Two Ways to Help a Dog Lose Weight

Two Ways to Help a Dog Lose Weight

Posted by Kimberly McCourtney on Dec 4th 2020

Maintaining a dog’s ideal weight is one of the most important things we can do to help our dogs live long, active and happy lives. Currently 25-30% of dogs in the U.S. are overweight. As owners, if we adopt a few simple principles, we can help our overweight dogs lose and then maintain their ideal weight.


Limit calories while meeting nutrition requirements. Most healthy dogs can benefit from foods with:

  • Higher than average amounts of digestible protein - to prevent lean muscle loss.
  • Lower calories from fat - calculated to contain 75%-85% of the calories needed to maintain ideal body weight.
  • Higher than average fiber - facilitates weight loss, helps control blood sugar.
  • Added glucosamine and chondroitin - for joint health.
  • Added L-carnitine - plays a role in fat metabolism, controlling blood sugar levels and helping maintain and develop lean muscle mass.

Increase the proportion of canned and raw foods in the dog’s daily diet. Feeding only canned or raw foods has been shown to help dogs lose weight.* A ratio of 50% wet food to 50% dry works well, but as little as 25% wet food can be beneficial.

Measure food and feed smaller, more frequent meals. Consider the dog’s activity level and the feeding guidelines on the bag of food to calculate how much the dog needs each day. Put a measuring cup in the bag to avoid over-feeding. Divide the amount of food into smaller meals, and feed two to three times a day.

Limit the dog’s access to food for other animals in the household. Overweight dogs are usually experts at scarfing up cat food and any leftovers from other dogs in the house. Consider putting cat dishes out of reach of the dog. In multi-dog households, try feeding each of the dogs in separate bowls, out of sight of each other. Pick up the food bowls after 15-30 minutes, even if food is left.

Talk to a veterinarian. Consult with a veterinarian to rule out underlying conditions that can influence weight, such as age, diabetes, and thyroid disease.

Reduce weight slowly. Weight loss should occur at a rate of no more than 1-2% of the dog’s total body weight per week.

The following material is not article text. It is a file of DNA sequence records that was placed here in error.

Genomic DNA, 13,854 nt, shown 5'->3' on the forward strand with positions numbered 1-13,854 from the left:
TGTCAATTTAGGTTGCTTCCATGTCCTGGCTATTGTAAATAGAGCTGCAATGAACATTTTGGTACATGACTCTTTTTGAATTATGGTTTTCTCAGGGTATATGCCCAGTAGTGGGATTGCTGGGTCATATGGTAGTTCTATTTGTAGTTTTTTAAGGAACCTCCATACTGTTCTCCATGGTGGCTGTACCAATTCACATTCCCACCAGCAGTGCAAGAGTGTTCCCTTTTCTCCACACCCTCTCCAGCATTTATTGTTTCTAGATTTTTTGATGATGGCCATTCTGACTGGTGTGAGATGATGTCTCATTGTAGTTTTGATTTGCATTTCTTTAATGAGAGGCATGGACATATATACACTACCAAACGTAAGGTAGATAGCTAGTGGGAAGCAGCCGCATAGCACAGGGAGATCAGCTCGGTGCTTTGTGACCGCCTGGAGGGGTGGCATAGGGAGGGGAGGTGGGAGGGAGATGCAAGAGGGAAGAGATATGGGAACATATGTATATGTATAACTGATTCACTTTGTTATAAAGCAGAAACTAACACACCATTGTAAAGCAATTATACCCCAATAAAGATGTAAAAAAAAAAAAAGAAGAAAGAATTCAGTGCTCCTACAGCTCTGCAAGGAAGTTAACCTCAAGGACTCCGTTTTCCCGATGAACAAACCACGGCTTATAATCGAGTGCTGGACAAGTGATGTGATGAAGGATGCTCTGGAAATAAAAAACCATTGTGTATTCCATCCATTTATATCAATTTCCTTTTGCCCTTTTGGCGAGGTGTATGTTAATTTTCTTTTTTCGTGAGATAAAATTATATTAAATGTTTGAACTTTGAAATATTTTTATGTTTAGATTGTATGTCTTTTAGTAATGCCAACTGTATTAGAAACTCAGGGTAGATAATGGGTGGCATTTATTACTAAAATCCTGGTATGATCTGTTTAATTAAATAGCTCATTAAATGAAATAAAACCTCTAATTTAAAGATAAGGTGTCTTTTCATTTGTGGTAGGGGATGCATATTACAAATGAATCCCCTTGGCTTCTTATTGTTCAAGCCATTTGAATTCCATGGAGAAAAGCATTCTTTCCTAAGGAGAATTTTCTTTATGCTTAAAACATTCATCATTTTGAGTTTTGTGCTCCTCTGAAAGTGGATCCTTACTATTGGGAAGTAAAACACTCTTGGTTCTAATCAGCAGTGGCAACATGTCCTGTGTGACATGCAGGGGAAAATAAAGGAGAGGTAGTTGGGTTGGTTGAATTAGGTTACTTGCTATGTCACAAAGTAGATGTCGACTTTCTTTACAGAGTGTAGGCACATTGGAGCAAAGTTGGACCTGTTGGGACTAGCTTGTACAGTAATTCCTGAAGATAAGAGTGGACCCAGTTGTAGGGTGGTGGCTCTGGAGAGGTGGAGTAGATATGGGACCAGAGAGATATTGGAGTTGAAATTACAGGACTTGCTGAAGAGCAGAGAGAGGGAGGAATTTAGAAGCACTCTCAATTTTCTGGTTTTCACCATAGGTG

*Kane, Ed. “Is Your Dog Overweight.” Pet Place, 2009.


Studies show that owners of normal weight dogs play with their dogs more often than owners of overweight dogs.

Find their play preferences: When choosing a toy or a play routine for weight loss, consider behaviors the dog is more likely to enjoy. Some suggestions:

Hunting Breeds: Retrievers, Spaniels Standard Poodles                Retrieving Game                  Fetch, swimming, Walking, Hiking
Hounds: Beagles, Dachshunds, BassetsScent TrackingPuzzle Toys, Chase or Fetch
Herding Breeds: Collies, Shepherds, Corgis, HeelersProtecting LivestockFlying Disc, Herding, Agility
Terriers: Jack Russel, Scotties, Staffordshire, AiredalesCompanionTug, Digging or Puzzles, Obedience
Toys: Pekingese, Chihuahuas, MalteseCompanionSqueaky Toys, Tricks and Games

Increasing a dog’s activity burns calories, increases muscle development and helps dogs lose weight.

  • Very overweight dogs may need time to develop the stamina for exercise. Most dogs can maintain proper body weight with a brisk 20-30 minute walk, just twice a day.
  • Off-leash parks and dog daycares are great ways for dogs to exercise off-leash and learn to socialize.
  • Introducing new toys and games into a dog’s daily routine can decrease boredom, improve coordination and help dogs bond with their human family.

Dogs make good workout partners. A recent Northwestern University study indicates that dogs and people can help each other lose weight.

Limit extra calories from snacks and treats. As a rule, no more than 10% of the day’s calories should come from treats, leaving 90% or more of the calories from nutritionally balanced food

  • Use smaller-sized treats that are low in calories and fat, with minimal carbohydrates, such as mini-biscuits or 100% meat treats.
  • Earning a treat from a person seems much more important than the treat’s size to most dogs. Ask the dog to do something to earn the treat each time one is given, so play becomes part of the treat giving.
  • Reward with nutritionally balanced treats. Dry food kibble, dehydrated food cubes or dog food roll slices can be used as nutritionally complete treats.
  • Replace food rewards for good behavior with play and positive reactions and attention.